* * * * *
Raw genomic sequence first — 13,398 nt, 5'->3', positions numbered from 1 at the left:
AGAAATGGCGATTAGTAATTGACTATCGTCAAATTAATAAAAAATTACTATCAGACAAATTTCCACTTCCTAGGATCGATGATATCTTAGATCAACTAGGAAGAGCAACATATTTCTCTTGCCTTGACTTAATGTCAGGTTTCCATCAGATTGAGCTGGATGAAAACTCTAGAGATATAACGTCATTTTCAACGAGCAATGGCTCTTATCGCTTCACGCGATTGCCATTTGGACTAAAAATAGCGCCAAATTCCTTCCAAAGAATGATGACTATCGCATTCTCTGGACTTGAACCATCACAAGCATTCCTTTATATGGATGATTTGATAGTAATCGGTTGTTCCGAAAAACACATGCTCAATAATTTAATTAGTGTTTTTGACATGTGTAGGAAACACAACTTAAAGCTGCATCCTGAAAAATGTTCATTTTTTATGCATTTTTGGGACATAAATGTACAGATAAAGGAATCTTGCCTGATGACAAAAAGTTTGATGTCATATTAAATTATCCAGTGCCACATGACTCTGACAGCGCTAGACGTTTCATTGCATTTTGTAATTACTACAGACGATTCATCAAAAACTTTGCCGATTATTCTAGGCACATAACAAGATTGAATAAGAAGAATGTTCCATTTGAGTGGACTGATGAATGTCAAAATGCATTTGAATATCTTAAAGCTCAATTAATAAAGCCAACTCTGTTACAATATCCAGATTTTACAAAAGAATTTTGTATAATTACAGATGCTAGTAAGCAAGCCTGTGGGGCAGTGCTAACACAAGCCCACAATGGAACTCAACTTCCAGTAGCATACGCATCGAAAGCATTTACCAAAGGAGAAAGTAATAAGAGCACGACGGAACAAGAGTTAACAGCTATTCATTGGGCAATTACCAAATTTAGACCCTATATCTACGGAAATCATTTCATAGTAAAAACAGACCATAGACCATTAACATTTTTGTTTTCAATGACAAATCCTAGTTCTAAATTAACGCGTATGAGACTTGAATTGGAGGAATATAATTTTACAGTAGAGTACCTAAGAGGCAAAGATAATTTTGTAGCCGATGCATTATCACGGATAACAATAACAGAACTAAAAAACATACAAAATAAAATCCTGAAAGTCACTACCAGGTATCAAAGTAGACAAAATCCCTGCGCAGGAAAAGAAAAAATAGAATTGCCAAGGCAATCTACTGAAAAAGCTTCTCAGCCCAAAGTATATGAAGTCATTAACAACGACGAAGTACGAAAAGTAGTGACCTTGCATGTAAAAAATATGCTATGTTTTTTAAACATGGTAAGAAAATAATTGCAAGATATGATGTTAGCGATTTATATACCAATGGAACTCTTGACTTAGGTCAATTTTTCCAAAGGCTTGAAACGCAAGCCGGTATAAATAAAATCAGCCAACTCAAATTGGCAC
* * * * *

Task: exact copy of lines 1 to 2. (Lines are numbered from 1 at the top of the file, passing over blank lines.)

Raw genomic sequence first — 13,398 nt, 5'->3', positions numbered from 1 at the left:
AGAAATGGCGATTAGTAATTGACTATCGTCAAATTAATAAAAAATTACTATCAGACAAATTTCCACTTCCTAGGATCGATGATATCTTAGATCAACTAGGAAGAGCAACATATTTCTCTTGCCTTGACTTAATGTCAGGTTTCCATCAGATTGAGCTGGATGAAAACTCTAGAGATATAACGTCATTTTCAACGAGCAATGGCTCTTATCGCTTCACGCGATTGCCATTTGGACTAAAAATAGCGCCAAATTCCTTCCAAAGAATGATGACTATCGCATTCTCTGGACTTGAACCATCACAAGCATTCCTTTATATGGATGATTTGATAGTAATCGGTTGTTCCGAAAAACACATGCTCAATAATTTAATTAGTGTTTTTGACATGTGTAGGAAACACAACTTAAAGCTGCATCCTGAAAAATGTTCATTTTTTATGCATTTTTGGGACATAAATGTACAGATAAAGGAATCTTGCCTGATGACAAAAAGTTTGATGTCATATTAAATTATCCAGTGCCACATGACTCTGACAGCGCTAGACGTTTCATTGCATTTTGTAATTACTACAGACGATTCATCAAAAACTTTGCCGATTATTCTAGGCACATAACAAGATTGAATAAGAAGAATGTTCCATTTGAGTGGACTGATGAATGTCAAAATGCATTTGAATATCTTAAAGCTCAATTAATAAAGCCAACTCTGTTACAATATCCAGATTTTACAAAAGAATTTTGTATAATTACAGATGCTAGTAAGCAAGCCTGTGGGGCAGTGCTAACACAAGCCCACAATGGAACTCAACTTCCAGTAGCATACGCATCGAAAGCATTTACCAAAGGAGAAAGTAATAAGAGCACGACGGAACAAGAGTTAACAGCTATTCATTGGGCAATTACCAAATTTAGACCCTATATCTACGGAAATCATTTCATAGTAAAAACAGACCATAGACCATTAACATTTTTGTTTTCAATGACAAATCCTAGTTCTAAATTAACGCGTATGAGACTTGAATTGGAGGAATATAATTTTACAGTAGAGTACCTAAGAGGCAAAGATAATTTTGTAGCCGATGCATTATCACGGATAACAATAACAGAACTAAAAAACATACAAAATAAAATCCTGAAAGTCACTACCAGGTATCAAAGTAGACAAAATCCCTGCGCAGGAAAAGAAAAAATAGAATTGCCAAGGCAATCTACTGAAAAAGCTTCTCAGCCCAAAGTATATGAAGTCATTAACAACGACGAAGTACGAAAAGTAGTGACCTTGCATGTAAAAAATATGCTATGTTTTTTAAACATGGTAAGAAAATAATTGCAAGATATGATGTTAGCGATTTATATACCAATGGAACTCTTGACTTAGGTCAATTTTTCCAAAGGCTTGAAACGCAAGCCGGTATAAATAAAATCAGCCAACTCAAATTGGCAC